William H. Olson, Steve Southwick, and Jim Yeager
French prunes growing on marianna 2624 (P. cerasifera × P. munsonianna; M 2624), myrobalan seedling and 29C (P. cerasifera; MS and M 29C, respectively) were planted in 1981 on a clay type soil, and evaluated for growth and yield components over a 10 year period. Thirty replicate trees per treatment were pruned and grown under uniform irrigation and fertility regimes. There were no tree size differences among rootstocks after 10 years growth even though initial and seasonal trunk cross sectional area differences were observed. Trees on MS rootstock were highest yielding in the initial 2 years of fruiting, but cumulative yields were not different as a function of rootstock. More rootstock suckers were counted on M 2624 than myrobalan rootstocks. Excavations revealed that trees on MS had a deeper root distribution. No statistical differences were observed with regard to fruit size and fresh to dry fruit weight ratios.
D.C. Elfving and I. Schechter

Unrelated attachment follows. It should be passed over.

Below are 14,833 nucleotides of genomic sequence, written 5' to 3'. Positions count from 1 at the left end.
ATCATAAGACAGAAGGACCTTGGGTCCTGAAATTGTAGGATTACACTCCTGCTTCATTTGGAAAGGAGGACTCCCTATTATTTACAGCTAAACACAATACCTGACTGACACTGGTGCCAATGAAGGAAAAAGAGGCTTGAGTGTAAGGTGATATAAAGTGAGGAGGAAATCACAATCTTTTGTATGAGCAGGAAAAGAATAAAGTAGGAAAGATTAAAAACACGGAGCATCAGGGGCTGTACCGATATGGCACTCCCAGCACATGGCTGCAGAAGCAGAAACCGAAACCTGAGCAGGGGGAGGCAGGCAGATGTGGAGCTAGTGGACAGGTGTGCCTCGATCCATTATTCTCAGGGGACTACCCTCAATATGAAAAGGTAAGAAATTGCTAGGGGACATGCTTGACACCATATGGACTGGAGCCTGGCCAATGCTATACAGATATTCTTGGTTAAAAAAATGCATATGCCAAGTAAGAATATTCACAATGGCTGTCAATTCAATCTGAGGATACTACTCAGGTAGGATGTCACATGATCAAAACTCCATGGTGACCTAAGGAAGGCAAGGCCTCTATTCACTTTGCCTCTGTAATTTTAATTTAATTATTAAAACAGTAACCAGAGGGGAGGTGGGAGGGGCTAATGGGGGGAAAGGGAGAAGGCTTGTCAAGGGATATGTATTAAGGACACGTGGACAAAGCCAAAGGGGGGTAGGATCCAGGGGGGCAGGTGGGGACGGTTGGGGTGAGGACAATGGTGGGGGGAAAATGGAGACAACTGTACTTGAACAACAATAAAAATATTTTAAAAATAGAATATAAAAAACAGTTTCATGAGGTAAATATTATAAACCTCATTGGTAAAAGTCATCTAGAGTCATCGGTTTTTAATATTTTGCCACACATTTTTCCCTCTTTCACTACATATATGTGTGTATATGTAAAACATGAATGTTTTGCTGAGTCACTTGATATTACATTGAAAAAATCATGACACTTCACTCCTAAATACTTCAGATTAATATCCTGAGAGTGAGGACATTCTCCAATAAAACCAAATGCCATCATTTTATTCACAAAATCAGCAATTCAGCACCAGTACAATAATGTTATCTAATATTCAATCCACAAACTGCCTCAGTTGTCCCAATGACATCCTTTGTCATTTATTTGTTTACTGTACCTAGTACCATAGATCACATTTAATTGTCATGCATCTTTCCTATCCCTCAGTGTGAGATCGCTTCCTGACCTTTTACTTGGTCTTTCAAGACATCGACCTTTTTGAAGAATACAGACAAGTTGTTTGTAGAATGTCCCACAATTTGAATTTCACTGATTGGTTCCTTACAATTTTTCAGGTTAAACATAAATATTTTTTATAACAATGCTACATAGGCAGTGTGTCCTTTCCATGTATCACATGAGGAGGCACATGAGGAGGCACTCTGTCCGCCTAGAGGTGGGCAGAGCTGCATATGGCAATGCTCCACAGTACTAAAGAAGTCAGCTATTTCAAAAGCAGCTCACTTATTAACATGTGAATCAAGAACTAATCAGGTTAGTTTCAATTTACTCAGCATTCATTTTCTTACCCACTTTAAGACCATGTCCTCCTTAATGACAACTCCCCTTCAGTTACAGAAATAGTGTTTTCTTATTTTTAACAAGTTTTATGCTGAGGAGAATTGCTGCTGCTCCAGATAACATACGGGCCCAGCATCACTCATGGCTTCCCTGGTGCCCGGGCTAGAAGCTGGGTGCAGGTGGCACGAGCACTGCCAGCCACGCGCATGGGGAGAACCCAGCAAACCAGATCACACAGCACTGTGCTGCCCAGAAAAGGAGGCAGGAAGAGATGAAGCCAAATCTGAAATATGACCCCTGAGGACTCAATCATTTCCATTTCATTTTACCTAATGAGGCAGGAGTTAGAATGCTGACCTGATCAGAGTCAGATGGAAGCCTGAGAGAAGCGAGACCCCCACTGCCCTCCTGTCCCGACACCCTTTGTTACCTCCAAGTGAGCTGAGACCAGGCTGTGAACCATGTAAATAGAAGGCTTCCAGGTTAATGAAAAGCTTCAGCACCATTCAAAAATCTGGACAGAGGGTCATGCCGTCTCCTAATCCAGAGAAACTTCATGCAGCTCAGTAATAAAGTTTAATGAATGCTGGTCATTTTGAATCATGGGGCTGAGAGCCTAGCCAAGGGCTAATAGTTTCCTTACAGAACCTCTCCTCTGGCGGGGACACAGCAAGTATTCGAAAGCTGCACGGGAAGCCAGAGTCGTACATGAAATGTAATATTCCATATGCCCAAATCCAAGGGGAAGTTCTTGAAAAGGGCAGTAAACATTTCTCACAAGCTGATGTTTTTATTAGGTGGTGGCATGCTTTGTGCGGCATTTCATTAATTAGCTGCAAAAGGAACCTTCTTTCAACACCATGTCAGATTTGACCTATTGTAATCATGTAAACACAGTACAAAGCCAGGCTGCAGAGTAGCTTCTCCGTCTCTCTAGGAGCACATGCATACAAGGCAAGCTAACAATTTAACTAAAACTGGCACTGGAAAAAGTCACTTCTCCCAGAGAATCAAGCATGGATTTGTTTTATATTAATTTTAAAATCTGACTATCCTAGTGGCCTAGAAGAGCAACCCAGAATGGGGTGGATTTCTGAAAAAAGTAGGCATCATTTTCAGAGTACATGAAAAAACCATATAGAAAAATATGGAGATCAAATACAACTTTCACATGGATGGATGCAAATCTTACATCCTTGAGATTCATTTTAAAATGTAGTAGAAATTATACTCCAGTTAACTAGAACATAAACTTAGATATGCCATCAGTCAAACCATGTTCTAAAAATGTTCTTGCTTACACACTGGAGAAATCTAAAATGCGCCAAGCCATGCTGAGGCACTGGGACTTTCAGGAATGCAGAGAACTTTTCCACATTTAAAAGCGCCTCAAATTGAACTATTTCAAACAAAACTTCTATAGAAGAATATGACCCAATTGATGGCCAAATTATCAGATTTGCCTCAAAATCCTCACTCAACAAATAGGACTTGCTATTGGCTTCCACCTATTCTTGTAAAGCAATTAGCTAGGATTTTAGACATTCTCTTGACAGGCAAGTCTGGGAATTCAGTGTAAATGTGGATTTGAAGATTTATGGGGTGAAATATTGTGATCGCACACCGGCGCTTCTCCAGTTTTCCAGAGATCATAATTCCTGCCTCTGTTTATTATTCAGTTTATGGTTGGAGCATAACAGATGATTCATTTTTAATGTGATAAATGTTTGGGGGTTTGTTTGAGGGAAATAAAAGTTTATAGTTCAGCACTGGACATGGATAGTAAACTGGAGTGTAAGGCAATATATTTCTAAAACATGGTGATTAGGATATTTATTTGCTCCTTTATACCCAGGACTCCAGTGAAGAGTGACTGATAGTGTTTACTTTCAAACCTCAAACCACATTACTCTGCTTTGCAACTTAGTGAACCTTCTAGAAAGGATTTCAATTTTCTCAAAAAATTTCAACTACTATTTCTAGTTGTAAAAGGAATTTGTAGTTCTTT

Annual yields per tree for `Starkspur Supreme Delicious' apple (Malus domestica Borkh.) trees on nine size-controlling rootstock were related linearly to number of fruit per tree at harvest each year, independent of rootstock. Mean fruit weight was inversely and less closely related to number of fruit per tree when adjusted for tree size (fruit load). Annual yield-fruit count data for 9 years analyzed together showed that the number of fruit per tree was the principal factor determining yield, regardless of rootstock or tree age. A curvilinear relationship between yield and fruit count per tree during 9 years suggests that the sink strength of an apple crop is nearly, but not precisely, proportional to the number of fruit per tree.
Christopher S. Walsh, Arthur H. Thompson, and Richard H. Zimmerman
`Gala' apples are increasing in worldwide popularity. Despite this, little information on the cultivars vigor, precocity, or interaction with size-controlling rootstock is available. In 1985, a factorial planting was set to study these variables. `Gala' and `Golden Delicious' trees were found similar in precocity. Cumulative yields were about 20 kg per tree after the fifth leaf. `McIntosh' and `Delicious' trees were less precocious. `Gala' trees were also quite vigorous. Tree size and yield efficiency data will be presented, comparing `Gala' with other cultivars budded onto M 7a, MM 111, or propagated in tissue culture as scion-rooted plants. Tree management techniques have been identified that decrease fruit size. Trees budded onto precocious rootstock, and fruited heavily on one-year wood produce small-sized fruit. This tendency is pronounced on trees fruiting in the second leaf, or on older trees damaged by late-spring freezes that reduce the proportion of crop borne on spurs.